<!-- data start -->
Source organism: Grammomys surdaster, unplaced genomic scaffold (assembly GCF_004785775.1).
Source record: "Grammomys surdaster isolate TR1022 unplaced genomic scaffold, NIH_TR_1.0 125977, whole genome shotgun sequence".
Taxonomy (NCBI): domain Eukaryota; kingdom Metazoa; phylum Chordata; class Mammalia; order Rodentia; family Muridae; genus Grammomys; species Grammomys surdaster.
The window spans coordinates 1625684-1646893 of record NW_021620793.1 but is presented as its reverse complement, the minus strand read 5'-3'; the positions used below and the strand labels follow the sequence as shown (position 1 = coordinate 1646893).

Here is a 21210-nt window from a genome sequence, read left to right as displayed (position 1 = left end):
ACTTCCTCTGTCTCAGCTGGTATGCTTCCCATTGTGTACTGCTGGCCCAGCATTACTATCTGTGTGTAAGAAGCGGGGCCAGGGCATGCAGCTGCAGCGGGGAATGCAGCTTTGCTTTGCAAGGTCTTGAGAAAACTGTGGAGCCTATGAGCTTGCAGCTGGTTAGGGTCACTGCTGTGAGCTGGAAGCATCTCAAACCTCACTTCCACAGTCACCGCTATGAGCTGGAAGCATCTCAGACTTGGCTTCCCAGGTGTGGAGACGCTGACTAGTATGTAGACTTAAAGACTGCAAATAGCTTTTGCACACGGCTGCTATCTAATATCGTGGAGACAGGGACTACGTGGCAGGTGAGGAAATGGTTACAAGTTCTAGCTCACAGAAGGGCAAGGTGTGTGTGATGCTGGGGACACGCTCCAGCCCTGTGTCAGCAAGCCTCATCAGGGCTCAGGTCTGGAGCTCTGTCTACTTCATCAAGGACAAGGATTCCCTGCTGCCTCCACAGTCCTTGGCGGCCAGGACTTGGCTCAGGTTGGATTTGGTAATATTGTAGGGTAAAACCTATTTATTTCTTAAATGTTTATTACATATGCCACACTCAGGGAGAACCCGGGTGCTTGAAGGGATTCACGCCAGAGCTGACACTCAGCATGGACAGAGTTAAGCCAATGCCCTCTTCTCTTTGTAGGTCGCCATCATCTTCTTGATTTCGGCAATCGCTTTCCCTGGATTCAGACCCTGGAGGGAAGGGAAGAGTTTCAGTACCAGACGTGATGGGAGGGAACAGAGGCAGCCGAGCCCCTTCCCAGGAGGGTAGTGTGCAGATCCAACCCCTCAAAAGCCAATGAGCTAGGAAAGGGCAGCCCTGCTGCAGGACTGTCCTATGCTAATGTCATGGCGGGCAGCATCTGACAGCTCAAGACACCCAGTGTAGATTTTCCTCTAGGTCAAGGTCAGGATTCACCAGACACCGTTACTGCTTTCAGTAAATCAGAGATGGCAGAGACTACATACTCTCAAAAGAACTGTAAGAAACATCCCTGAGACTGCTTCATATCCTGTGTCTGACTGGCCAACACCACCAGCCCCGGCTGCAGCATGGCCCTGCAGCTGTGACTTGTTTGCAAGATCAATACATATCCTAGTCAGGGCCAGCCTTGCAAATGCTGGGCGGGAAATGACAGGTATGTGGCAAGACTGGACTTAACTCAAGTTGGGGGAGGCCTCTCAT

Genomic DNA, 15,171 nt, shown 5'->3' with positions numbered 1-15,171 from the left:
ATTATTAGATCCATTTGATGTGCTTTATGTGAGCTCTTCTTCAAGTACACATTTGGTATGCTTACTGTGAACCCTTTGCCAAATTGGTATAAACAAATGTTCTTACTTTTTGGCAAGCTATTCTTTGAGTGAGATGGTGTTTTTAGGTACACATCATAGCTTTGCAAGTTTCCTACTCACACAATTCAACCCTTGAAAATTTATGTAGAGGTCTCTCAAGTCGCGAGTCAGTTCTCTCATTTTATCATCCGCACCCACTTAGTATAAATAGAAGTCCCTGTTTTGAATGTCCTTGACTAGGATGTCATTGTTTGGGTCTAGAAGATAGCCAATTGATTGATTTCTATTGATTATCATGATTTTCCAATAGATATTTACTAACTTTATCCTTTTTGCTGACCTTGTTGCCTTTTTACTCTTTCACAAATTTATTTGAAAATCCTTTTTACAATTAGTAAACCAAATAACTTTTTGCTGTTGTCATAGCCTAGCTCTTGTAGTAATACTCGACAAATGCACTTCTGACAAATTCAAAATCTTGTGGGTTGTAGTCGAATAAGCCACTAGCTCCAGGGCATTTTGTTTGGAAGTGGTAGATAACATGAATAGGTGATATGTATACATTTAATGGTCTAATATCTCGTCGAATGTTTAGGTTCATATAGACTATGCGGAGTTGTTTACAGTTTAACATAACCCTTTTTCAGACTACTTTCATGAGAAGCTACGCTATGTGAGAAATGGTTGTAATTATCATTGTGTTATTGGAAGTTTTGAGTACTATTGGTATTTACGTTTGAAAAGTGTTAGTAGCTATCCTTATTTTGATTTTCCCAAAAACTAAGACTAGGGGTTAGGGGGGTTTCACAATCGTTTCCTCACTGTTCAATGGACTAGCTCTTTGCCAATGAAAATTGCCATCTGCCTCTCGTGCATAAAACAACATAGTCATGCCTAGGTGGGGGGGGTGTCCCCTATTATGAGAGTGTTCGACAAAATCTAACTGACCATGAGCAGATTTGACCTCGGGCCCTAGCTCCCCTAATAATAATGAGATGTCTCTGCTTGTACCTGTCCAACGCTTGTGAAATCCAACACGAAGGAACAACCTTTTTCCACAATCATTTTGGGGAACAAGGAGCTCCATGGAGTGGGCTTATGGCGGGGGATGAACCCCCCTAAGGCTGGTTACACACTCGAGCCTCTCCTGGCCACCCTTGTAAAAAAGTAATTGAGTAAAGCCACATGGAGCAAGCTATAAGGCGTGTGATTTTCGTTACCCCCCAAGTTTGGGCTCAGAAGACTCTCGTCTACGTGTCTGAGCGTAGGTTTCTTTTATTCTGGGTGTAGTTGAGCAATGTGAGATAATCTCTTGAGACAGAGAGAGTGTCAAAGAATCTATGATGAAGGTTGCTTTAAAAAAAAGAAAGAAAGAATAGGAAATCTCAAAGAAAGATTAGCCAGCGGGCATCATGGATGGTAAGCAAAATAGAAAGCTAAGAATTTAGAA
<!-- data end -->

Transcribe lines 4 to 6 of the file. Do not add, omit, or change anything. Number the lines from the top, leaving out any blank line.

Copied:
The window spans coordinates 1625684-1646893 of record NW_021620793.1 but is presented as its reverse complement, the minus strand read 5'-3'; the positions used below and the strand labels follow the sequence as shown (position 1 = coordinate 1646893).

Here is a 21210-nt window from a genome sequence, read left to right as displayed (position 1 = left end):
ACTTCCTCTGTCTCAGCTGGTATGCTTCCCATTGTGTACTGCTGGCCCAGCATTACTATCTGTGTGTAAGAAGCGGGGCCAGGGCATGCAGCTGCAGCGGGGAATGCAGCTTTGCTTTGCAAGGTCTTGAGAAAACTGTGGAGCCTATGAGCTTGCAGCTGGTTAGGGTCACTGCTGTGAGCTGGAAGCATCTCAAACCTCACTTCCACAGTCACCGCTATGAGCTGGAAGCATCTCAGACTTGGCTTCCCAGGTGTGGAGACGCTGACTAGTATGTAGACTTAAAGACTGCAAATAGCTTTTGCACACGGCTGCTATCTAATATCGTGGAGACAGGGACTACGTGGCAGGTGAGGAAATGGTTACAAGTTCTAGCTCACAGAAGGGCAAGGTGTGTGTGATGCTGGGGACACGCTCCAGCCCTGTGTCAGCAAGCCTCATCAGGGCTCAGGTCTGGAGCTCTGTCTACTTCATCAAGGACAAGGATTCCCTGCTGCCTCCACAGTCCTTGGCGGCCAGGACTTGGCTCAGGTTGGATTTGGTAATATTGTAGGGTAAAACCTATTTATTTCTTAAATGTTTATTACATATGCCACACTCAGGGAGAACCCGGGTGCTTGAAGGGATTCACGCCAGAGCTGACACTCAGCATGGACAGAGTTAAGCCAATGCCCTCTTCTCTTTGTAGGTCGCCATCATCTTCTTGATTTCGGCAATCGCTTTCCCTGGATTCAGACCCTGGAGGGAAGGGAAGAGTTTCAGTACCAGACGTGATGGGAGGGAACAGAGGCAGCCGAGCCCCTTCCCAGGAGGGTAGTGTGCAGATCCAACCCCTCAAAAGCCAATGAGCTAGGAAAGGGCAGCCCTGCTGCAGGACTGTCCTATGCTAATGTCATGGCGGGCAGCATCTGACAGCTCAAGACACCCAGTGTAGATTTTCCTCTAGGTCAAGGTCAGGATTCACCAGACACCGTTACTGCTTTCAGTAAATCAGAGATGGCAGAGACTACATACTCTCAAAAGAACTGTAAGAAACATCCCTGAGACTGCTTCATATCCTGTGTCTGACTGGCCAACACCACCAGCCCCGGCTGCAGCATGGCCCTGCAGCTGTGACTTGTTTGCAAGATCAATACATATCCTAGTCAGGGCCAGCCTTGCAAATGCTGGGCGGGAAATGACAGGTATGTGGCAAGACTGGACTTAACTCAAGTTGGGGGAGGCCTCTCAT